For as long as there have been tourists in Asia, there has been wildlife tourism. Broadly defined as travel that revolves around or includes observation of and interaction with a country’s flora and fauna, conservation charity World Animal Protection (WAP) estimates that “wildlife tourist attractions” constitute between 20 and 40 per cent of global tourism, citing statistics provided by the United Nations’ World Tourism Organisation and the World Bank.

Certainly, animal encounters can make for some of the most memorable moments experienced abroad. Unfortunately, the well-being of these creatures is not always guaranteed.

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A report into wildlife tourist attractions on the Indonesian islands of Bali, Gili Trawangan and Lombok published by WAP last week found that of the 26 places surveyed, not a single one met even the basic needs of the animals in its care, which include elephants, tigers, dolphins, civet cats and primates.

Senior campaign manager for WAP, Ben Pearson, told Australian news portal news.com.au, “The most concerning thing about these findings is that all venues are inadequate. At least with countries like Thailand, we can say, ‘Yes go to this one, but don’t go to this venue.’”

Attractions that were home to elephants, one of the most beloved megafauna, all offered elephant rides and the ability to touch and take selfies with the animals, while half of them put on shows and performances. WAP research insists that for these practices to be in place, the elephants have had to endure a cruel training process, which causes “intense suffering”.

Orangutans, often young ones, were frequently used as photo props and housed in small cages free from any stimulus, while all of the captive dolphins were used in shows and, at one venue, had their teeth filed or removed to ensure that they would not bite swimmers. Separate research by the non-profit organisation Jakarta Animal Aid Network has indicated that many dolphins used at tourist attractions in Indonesia have been illegally captured from the wild.

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In an interview with British newspaper the Daily Express, Steve McIvor, CEO of WAP, expressed his disappointment in the findings.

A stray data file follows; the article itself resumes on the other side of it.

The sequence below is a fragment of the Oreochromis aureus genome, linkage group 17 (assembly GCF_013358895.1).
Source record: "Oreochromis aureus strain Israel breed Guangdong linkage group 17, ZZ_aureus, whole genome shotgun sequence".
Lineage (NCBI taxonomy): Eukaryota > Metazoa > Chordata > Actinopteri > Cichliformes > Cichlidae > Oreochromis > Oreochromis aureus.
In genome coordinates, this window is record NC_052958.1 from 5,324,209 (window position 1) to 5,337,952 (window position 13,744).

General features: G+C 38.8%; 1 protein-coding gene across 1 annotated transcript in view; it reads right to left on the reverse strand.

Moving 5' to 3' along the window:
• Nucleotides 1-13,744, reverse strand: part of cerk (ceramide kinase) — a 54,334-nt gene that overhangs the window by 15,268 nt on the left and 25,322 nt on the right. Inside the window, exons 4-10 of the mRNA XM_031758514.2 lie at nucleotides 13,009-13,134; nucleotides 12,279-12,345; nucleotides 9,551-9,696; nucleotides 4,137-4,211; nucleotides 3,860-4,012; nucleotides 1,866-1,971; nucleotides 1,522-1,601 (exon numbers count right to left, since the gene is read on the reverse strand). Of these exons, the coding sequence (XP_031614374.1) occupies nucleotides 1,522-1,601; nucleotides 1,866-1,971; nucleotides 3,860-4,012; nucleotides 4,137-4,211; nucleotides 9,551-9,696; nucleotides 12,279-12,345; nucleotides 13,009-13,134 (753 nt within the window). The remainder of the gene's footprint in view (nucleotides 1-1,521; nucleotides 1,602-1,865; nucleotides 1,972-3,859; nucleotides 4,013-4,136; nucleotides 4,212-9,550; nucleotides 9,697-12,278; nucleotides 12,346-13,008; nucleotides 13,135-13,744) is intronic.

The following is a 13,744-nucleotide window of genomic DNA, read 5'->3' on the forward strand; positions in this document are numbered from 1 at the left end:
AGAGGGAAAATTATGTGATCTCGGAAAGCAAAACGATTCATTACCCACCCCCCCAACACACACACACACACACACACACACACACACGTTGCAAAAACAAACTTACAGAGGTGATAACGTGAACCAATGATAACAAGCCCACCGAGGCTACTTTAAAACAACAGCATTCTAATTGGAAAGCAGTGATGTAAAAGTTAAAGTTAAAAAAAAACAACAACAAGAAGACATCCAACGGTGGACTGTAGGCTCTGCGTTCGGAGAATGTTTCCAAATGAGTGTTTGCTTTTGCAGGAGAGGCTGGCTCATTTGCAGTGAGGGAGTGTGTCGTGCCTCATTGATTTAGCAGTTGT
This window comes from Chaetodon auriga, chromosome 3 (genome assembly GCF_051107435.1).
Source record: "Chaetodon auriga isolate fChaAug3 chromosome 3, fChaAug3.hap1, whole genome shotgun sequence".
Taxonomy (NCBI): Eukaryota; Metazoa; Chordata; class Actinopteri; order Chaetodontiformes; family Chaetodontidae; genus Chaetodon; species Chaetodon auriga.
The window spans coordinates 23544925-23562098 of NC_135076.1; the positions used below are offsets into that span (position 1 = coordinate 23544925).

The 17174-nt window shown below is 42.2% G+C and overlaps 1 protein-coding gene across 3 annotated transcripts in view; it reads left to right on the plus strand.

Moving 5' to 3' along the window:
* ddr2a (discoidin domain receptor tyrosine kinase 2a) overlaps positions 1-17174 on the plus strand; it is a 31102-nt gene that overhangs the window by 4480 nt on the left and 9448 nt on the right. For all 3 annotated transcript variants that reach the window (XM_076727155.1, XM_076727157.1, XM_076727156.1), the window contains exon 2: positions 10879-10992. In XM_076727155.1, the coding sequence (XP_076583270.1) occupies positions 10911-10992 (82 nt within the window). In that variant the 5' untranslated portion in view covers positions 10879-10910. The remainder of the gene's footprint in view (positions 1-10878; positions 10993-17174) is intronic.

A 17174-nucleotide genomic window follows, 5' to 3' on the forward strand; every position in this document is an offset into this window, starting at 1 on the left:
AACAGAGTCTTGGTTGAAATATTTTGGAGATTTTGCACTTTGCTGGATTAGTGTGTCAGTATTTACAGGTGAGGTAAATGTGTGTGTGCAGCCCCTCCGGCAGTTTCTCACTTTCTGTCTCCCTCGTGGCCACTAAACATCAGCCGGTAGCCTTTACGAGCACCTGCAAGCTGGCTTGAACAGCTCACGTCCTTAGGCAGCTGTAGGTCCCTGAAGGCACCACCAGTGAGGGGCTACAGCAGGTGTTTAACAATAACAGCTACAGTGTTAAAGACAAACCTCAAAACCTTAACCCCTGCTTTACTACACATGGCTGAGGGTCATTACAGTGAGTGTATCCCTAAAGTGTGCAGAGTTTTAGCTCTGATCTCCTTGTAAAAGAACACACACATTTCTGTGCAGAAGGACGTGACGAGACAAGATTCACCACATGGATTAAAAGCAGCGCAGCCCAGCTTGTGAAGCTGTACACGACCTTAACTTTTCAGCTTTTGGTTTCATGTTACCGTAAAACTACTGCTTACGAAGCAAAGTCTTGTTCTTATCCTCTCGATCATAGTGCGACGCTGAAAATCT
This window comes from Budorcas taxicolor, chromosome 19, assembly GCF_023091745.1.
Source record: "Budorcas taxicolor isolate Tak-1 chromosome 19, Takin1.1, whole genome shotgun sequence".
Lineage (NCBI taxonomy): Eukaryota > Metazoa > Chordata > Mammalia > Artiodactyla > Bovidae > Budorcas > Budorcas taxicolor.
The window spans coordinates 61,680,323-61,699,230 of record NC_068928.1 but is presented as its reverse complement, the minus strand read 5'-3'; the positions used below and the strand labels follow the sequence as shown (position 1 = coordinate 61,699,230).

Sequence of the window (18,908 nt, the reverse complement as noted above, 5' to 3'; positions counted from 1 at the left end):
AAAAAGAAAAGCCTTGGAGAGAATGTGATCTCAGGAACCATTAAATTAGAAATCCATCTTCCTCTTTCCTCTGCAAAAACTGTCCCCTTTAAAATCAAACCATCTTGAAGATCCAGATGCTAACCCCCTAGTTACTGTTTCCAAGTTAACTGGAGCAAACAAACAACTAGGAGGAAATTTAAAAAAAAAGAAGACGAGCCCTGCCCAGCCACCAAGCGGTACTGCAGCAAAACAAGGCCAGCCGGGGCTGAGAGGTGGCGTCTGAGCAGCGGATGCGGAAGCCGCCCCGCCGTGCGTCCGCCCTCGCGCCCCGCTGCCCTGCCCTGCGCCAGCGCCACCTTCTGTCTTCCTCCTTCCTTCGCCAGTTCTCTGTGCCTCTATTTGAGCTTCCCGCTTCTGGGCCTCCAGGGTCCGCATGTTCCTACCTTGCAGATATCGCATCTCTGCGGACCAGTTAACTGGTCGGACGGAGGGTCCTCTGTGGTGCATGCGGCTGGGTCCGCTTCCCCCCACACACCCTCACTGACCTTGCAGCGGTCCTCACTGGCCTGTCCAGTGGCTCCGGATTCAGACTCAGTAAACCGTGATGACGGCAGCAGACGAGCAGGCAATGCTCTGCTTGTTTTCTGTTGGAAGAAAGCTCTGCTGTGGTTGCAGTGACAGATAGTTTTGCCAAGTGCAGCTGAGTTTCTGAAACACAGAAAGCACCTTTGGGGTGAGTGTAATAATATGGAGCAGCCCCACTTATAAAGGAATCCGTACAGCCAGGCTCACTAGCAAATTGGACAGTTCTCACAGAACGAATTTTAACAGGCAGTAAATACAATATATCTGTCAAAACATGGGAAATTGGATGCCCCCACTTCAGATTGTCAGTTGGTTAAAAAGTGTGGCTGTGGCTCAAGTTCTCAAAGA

“It’s a tragedy that Bali, such a beautiful destination for tourists, forces its captive wild animals to endure such grotesque and horrific conditions,” he said. “Until Bali improves animal welfare at these dreadful venues, World Animal Protection is urging tourists to avoid them. If you can ride, hug or have a selfie with a wild animal, then it’s cruel – don’t do it, no matter how many ‘likes’ it will get on social media.”

Which, surely, is advice worth taking. Wildlife tourism has the potential to be beneficial to a destination, celebrating and conserving its biodiversity and educating the wider public on the urgency of doing so, but it can only prevail if the animals do.


Rainy days: Thailand’s monsoon season set to be wetter than usual

Thailand’s wet season officially got under way on May 26, with downpours drenching much of country, and it is expected to see as much as 10 per cent more precipitation than usual this year, with eastern areas and the Andaman coast particularly susceptible, according to a report in the Bangkok Post newspaper.

Not everywhere is in for a washout, though. The Isan region in the northeast has been warned that it could see little rain and even risk water shortages, which could pose a problem for farmers.

The wet season is due to last until mid-October and throughout December in the south; it might be best to think twice about booking a summer break to Phang Nga, Phuket or Krabi. Or at the very least, checking the forecast before you do.


Palace of the apes – monkeys attack tourists at the Taj Mahal

Tourists at India’s iconic Taj Mahal, in Agra, have been warned to avoid interacting with the town’s simian inhabitants after two French tourists were attacked while taking selfies at the monument – yet another cautionary tale regarding the pitfalls of social media. They suffered minor cuts, bites and bruises.

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Tourist guide Ved Gautam told The Times of India newspaper that, “In recent months, monkeys and dogs have been entering the Taj Mahal and scaring away the tourists.”

Mass sterilisation of the apes has been suggested as a solution to the problem but a lack of funds has prevented local authorities from implementing this. Until then, avoid eye contact with the primates and, perhaps, selfies.